10) Does your organisation enforce multi-factor authentication on all remotely accessible services (both within your internal IT systems and on third party services)?
IT Operations MFA Multi-Factor Authentication
Written by Haydn Brooks
Created on March 18, 2019
Modified on June 7, 2020

Answer yes if your organisation enforces multi-factor authentication on all public facing services that it uses (this includes third party web based services).

Typically, to gain access to a system you need a unique user ID (a username) and a password. Multi-factor authentication requires you to pass a third barrier that usually involves you presenting something that only you own to the system. For example, by using your phone or a One Time Password generator the system is checking that you have a third recognised factor.

Implementing MFA is a key control that greatly increases the confidentiality of your data. It prevents people who know your password (from finding it out through previous data breaches for example, known as credential surfing) or who can deduce your password (through a brute force attack, trying common passwords that you may use until they find the right one) from easily gaining access to a system.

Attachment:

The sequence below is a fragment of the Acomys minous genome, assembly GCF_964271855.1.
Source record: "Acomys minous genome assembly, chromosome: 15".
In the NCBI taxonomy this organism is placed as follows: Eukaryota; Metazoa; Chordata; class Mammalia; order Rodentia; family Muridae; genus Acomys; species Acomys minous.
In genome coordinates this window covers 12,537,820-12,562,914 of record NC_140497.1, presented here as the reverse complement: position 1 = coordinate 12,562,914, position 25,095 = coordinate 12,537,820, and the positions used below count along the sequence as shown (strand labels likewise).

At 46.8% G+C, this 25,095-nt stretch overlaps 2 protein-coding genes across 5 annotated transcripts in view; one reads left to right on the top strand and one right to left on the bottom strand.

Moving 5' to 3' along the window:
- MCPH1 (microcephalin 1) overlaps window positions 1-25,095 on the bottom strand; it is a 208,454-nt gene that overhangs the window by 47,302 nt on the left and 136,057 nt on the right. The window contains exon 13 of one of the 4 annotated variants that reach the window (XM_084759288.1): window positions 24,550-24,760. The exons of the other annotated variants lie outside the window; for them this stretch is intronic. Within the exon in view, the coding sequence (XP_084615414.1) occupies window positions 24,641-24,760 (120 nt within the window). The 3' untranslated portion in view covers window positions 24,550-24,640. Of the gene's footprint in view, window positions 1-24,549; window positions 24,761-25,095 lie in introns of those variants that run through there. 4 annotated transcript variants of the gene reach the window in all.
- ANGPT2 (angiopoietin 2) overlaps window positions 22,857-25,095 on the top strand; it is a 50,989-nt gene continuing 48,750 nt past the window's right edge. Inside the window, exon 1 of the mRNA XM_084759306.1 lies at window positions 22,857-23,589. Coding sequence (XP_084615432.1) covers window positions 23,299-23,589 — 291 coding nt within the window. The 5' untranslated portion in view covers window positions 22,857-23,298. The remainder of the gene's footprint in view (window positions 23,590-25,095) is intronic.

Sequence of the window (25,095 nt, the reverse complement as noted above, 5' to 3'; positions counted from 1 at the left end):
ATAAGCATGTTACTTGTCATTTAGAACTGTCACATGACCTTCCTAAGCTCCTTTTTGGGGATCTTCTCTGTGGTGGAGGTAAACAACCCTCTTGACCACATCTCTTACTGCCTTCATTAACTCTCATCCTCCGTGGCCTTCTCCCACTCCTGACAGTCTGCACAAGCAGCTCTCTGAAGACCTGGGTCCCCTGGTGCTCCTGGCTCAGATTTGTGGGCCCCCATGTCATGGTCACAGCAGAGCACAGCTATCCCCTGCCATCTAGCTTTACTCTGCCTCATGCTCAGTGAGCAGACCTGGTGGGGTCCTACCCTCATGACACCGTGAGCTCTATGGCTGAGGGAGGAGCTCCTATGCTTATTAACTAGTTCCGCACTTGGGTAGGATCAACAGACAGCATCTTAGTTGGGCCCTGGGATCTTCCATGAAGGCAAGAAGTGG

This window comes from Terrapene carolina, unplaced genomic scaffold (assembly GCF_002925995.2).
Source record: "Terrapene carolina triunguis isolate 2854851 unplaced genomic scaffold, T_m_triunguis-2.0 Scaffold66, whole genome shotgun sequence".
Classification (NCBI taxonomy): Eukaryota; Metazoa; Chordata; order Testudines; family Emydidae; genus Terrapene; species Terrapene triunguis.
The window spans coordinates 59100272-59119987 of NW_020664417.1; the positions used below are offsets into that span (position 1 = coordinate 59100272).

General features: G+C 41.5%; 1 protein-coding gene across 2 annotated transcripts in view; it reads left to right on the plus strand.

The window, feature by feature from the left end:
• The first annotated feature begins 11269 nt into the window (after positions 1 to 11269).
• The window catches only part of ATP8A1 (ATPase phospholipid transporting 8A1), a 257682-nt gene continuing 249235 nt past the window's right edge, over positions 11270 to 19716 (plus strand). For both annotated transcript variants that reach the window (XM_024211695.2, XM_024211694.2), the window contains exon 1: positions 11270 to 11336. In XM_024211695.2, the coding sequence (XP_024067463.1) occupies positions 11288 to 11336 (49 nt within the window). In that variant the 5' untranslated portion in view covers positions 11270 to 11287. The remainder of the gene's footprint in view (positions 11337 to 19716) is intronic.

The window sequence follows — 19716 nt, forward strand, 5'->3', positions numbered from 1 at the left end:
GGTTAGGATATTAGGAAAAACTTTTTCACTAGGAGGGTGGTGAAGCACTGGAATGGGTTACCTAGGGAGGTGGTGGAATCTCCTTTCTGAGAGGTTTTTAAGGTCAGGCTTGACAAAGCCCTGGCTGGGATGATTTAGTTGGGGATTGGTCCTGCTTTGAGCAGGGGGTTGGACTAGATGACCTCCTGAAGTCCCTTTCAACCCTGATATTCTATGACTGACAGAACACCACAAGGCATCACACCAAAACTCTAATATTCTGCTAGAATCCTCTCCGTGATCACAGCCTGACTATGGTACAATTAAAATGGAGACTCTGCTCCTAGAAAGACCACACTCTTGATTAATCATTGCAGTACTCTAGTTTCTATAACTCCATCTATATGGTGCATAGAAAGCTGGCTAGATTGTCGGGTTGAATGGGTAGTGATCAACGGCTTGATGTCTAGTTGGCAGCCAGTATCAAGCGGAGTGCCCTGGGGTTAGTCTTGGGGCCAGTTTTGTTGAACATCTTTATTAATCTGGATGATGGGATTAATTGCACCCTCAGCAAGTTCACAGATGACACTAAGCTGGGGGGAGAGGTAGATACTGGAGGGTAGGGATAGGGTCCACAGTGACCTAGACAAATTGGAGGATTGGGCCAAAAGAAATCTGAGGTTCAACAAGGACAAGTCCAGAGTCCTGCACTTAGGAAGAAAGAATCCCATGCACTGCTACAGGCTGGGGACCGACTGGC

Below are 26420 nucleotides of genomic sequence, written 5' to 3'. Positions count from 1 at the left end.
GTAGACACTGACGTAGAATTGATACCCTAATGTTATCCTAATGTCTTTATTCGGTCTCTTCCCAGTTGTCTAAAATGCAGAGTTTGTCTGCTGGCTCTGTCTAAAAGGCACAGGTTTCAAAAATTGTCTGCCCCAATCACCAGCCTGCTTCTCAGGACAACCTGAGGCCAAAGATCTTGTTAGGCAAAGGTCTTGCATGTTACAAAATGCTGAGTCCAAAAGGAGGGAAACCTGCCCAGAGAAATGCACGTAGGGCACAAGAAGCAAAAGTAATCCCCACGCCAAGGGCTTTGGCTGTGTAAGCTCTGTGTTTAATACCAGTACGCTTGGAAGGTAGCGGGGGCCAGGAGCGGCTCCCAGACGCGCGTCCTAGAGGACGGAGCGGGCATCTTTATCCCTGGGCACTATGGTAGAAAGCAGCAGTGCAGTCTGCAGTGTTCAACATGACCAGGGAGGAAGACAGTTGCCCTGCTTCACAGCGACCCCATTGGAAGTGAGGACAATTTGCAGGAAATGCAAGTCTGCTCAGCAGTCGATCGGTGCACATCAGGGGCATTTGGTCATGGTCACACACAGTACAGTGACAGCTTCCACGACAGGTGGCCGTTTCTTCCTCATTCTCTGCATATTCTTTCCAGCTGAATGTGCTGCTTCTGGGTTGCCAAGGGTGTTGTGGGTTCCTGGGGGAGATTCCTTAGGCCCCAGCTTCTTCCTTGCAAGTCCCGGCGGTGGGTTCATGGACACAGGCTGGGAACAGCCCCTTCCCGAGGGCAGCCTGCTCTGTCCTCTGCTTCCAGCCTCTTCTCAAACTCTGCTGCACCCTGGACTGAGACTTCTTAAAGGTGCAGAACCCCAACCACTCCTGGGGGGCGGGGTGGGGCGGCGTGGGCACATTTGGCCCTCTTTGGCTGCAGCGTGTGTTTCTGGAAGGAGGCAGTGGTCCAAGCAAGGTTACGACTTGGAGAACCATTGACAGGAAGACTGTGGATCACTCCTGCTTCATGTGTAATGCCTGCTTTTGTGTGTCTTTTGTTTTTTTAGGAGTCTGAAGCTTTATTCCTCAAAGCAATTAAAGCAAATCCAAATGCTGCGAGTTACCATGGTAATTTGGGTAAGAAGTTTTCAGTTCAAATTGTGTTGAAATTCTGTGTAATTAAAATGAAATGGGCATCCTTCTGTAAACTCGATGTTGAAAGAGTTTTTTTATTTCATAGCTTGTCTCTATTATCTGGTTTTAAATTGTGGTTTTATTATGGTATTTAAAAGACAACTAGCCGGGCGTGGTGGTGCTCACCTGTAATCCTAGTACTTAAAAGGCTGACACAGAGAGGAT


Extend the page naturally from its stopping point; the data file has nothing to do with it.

MFA should be implemented across all of your systems that are accessible from the public internet. MFA should also be enforced on all web based third party services that your employees may use, such as Github.

How to implement the control:

Your IT team must ensure that MFA is implemented on all services that your IT systems expose to the public web. This is particularly important if your employees can remotely connect to your corporate network.

Your IT team must also ensure that all third party tools that are used have the ability to enforce MFA and that this feature is enabled.

When implementing MFA, app based MFA (using an app such as Google Authenticator) is more secure than SMS based MFA (receiving the second factor code by text message).

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